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According to legend, Cardini invented Caesar salad in 1924 in his restaurant in Tijuana, Mexico. Based on his daughter Rosa, it was on July 4, 1924, when her father created the Caesar salad. It was when their kitchen’s supplies depleted, and to solve the shortage of foods to serve, Cardini threw together a bunch of ingredients he had on hand and served his concoction to his friends. And that improvised dish caught on even though it was originally intended as a finger food than a salad and prepared tableside for flair.

According to What’s Cooking America, the original recipe of Caesar salad included romaine, garlic, croutons, Parmesan cheese, boiled egg, olive oil, and Worcestershire sauce. There are also several disagreements on the story, and some claim that it was not Caesar Cardini who invented the salad but his brother Alex.

In 1926, Alex came to Tijuana to help his brother with the restaurant. Then one night, a group of American airmen from Rockwell Field Air Base in San Diego partied at Caesar’s. As a fellow pilot, Alex wanted to create a delicious treat for them; that’s why he put together a finger food from the best ingredients he could find in the restaurant’s kitchen. He used many of the same things in Caesar’s salad, but he added anchovies. He called that version the Aviator’s salad in honor of those he had made it for. That version of the salad was well-received that it became the standard and was later on renamed as the Caesar salad. 

Furthermore, in an interview, Cardini claimed that the salad did not become famous until 1937 when a screenwriter named Manny Wolfe gave his recipe to different restaurants. By 1947, it came into the limelight after a food blogger introduced it at Waldorf-Astoria’s special promotion.

But that’s not all, because there’s another story claiming that it wasn’t a Cardini who invented the salad but Livio Santini who was an employee at Caesar’s restaurant. Livio was also an Italian immigrant, and he said that Caesar’s salad was his mother’s recipe. It’s just that the salad became so popular that Cardini claimed it as his own. Many itinerant chefs from different countries learned to make the salad, and it got hyped all over Europe and America.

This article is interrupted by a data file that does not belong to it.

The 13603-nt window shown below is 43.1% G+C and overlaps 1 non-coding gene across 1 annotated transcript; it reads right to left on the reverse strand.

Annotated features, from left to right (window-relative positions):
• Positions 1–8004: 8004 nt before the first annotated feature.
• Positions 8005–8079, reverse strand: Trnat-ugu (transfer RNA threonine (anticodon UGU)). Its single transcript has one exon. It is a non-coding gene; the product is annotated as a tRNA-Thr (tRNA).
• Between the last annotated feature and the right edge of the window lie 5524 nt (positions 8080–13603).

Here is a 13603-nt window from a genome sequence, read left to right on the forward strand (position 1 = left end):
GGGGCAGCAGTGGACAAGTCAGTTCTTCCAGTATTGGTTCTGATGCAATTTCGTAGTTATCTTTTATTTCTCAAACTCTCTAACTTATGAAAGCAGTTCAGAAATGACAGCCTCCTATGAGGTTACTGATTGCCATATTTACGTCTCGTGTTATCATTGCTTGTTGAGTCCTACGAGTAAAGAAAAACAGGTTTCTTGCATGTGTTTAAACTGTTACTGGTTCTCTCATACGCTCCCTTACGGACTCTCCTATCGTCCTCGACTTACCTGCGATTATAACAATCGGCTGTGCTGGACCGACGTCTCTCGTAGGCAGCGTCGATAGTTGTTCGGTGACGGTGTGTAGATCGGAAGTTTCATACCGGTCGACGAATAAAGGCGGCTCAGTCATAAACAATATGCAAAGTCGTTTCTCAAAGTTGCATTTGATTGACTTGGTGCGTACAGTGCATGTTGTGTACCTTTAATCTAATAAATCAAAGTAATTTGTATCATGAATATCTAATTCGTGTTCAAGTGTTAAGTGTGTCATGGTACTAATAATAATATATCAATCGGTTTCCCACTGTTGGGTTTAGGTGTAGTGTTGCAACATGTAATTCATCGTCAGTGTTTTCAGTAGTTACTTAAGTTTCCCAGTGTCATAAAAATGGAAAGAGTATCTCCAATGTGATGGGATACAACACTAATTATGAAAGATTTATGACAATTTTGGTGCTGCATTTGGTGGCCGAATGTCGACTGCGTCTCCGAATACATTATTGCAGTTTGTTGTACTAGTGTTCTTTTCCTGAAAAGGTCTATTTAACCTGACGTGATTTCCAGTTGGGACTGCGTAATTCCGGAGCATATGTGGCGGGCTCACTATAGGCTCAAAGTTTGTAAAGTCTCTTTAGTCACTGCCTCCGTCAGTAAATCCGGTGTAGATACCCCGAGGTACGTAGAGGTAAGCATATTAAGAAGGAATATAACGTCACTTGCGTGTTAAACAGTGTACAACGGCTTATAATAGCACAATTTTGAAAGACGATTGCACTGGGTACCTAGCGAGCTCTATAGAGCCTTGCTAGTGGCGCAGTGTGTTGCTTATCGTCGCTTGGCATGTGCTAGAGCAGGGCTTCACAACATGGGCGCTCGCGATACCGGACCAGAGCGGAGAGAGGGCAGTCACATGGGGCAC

But no matter what the exact origin story is, it is certain that the salad gained popularity at Caesar’s Tijuana establishment, and it also became a tourist attraction on its very own. Julia Child, a famed chef, shared that she had eaten a Caesar salad at Cardini’s restaurant when she was younger. She even included in her book titled “From Julia Child’s Kitchen”, her family’s highly anticipated lunch at that restaurant back in the 1920s. She said that during that time, it was a sensation of a salad from coast to coast and there were even rumblings about its success in Europe.

Caesar salad became so popular that in 1948, Caesar had to patent his recipe. In 1953, the Caesar Salad was named as the greatest recipe to originate in the Americas in the last half-century by the Paris’ International Society of Epicure. 

In the present time, Caesar salad is being served everywhere, and it is even made at home as well. Aside from that, more than a dozen varieties of bottled Cardini’s dressing are available today, and they are made with different ingredients as well. But if you really want to taste the original Caesar salad, then maybe one day you can pay Caesar’s Restaurant in Tijuana a visit and have a taste of history.